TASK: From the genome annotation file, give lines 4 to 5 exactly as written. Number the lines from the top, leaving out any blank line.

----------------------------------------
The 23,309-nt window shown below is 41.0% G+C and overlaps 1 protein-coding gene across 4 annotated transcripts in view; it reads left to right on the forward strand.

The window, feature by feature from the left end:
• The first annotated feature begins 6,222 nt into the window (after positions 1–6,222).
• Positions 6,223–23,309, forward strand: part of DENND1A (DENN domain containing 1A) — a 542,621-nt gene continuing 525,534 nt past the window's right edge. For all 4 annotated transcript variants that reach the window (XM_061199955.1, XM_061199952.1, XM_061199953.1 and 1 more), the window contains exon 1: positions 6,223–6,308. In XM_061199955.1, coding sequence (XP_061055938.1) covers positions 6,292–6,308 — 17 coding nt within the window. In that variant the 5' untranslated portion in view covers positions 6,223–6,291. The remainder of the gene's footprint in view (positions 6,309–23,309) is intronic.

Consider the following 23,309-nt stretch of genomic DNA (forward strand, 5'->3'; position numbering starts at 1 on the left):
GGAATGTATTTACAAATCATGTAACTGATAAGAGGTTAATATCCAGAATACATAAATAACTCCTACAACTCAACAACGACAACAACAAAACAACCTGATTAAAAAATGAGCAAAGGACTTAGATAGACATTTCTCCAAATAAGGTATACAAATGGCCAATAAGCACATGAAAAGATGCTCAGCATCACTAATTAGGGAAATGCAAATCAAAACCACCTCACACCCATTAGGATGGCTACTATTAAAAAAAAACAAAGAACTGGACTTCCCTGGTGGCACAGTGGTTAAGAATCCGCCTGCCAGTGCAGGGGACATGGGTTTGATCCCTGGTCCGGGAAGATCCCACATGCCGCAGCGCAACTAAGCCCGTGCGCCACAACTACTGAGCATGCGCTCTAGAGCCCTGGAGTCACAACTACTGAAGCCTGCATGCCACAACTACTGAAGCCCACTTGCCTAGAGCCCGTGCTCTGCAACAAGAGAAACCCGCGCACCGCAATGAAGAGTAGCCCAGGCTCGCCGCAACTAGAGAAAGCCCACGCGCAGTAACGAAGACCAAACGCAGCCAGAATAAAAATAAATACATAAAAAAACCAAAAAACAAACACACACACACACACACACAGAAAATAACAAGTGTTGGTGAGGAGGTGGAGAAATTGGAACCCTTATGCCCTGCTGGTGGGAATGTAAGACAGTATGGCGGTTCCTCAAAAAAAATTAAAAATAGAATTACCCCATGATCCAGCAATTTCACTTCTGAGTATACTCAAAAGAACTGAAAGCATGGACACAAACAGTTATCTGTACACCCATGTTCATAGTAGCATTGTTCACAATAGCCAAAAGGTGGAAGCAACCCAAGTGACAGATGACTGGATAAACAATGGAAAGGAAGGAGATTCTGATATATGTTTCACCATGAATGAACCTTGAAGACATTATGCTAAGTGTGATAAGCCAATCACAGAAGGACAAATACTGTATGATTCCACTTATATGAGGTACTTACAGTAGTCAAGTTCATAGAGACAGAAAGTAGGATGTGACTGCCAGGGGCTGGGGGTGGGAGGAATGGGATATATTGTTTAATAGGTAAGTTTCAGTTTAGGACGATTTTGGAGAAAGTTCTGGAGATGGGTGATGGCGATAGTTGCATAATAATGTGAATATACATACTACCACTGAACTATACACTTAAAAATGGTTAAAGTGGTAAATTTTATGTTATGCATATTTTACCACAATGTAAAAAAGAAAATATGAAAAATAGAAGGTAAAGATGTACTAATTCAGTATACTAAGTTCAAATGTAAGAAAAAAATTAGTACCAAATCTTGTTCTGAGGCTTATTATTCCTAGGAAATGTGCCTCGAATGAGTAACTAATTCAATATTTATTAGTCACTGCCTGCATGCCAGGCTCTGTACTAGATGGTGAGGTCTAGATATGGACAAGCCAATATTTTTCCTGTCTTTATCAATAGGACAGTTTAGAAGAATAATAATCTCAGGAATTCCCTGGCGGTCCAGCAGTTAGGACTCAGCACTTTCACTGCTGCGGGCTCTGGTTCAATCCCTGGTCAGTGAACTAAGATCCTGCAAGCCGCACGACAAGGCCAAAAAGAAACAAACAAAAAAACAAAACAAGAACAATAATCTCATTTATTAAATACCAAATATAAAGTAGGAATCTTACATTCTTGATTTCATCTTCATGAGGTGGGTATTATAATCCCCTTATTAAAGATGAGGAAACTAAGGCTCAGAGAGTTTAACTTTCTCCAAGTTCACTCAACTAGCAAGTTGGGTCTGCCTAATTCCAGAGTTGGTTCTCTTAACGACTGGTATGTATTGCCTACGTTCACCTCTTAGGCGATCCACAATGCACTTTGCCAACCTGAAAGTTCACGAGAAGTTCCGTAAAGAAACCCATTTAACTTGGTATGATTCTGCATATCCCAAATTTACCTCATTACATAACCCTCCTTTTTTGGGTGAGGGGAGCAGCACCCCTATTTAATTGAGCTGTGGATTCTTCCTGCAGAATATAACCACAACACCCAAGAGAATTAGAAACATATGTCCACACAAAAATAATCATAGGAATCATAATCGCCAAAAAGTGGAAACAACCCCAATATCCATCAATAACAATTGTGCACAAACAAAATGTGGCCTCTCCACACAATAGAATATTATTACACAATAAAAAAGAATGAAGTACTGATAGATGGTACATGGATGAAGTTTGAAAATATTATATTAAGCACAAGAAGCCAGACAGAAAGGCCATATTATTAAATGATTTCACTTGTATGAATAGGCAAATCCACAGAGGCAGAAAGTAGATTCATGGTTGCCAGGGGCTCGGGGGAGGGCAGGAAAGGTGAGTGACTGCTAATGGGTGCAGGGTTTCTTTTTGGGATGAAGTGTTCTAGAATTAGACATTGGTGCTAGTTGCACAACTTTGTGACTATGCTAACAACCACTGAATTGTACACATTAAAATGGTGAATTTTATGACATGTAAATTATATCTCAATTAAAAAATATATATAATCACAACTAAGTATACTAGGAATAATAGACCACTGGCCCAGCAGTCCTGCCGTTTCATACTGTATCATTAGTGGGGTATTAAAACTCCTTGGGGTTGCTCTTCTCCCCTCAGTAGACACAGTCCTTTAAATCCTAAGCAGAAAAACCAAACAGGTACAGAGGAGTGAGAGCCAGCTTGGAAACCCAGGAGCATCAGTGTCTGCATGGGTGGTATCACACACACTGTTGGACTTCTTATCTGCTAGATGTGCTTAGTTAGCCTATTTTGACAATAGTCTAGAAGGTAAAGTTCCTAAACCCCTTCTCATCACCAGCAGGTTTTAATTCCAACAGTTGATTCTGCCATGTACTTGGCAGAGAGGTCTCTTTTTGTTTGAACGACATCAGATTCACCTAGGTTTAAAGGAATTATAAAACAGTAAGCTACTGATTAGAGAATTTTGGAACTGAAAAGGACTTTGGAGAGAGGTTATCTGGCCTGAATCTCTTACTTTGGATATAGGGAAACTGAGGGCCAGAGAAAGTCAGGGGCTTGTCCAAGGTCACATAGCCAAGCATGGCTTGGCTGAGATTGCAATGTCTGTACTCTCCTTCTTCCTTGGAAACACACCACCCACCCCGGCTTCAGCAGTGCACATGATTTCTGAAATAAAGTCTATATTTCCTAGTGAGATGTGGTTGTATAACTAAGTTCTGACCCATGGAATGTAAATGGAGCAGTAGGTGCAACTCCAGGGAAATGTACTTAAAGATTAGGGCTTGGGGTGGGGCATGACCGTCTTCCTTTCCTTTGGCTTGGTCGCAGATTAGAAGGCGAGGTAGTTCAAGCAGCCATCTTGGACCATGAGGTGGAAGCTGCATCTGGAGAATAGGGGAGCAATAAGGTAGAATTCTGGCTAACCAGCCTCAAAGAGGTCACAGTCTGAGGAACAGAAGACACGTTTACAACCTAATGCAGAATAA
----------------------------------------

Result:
• Positions 6,223–23,309, forward strand: part of DENND1A (DENN domain containing 1A) — a 542,621-nt gene continuing 525,534 nt past the window's right edge. For all 4 annotated transcript variants that reach the window (XM_061199955.1, XM_061199952.1, XM_061199953.1 and 1 more), the window contains exon 1: positions 6,223–6,308. In XM_061199955.1, coding sequence (XP_061055938.1) covers positions 6,292–6,308 — 17 coding nt within the window. In that variant the 5' untranslated portion in view covers positions 6,223–6,291. The remainder of the gene's footprint in view (positions 6,309–23,309) is intronic.

Consider the following 23,309-nt stretch of genomic DNA (forward strand, 5'->3'; position numbering starts at 1 on the left):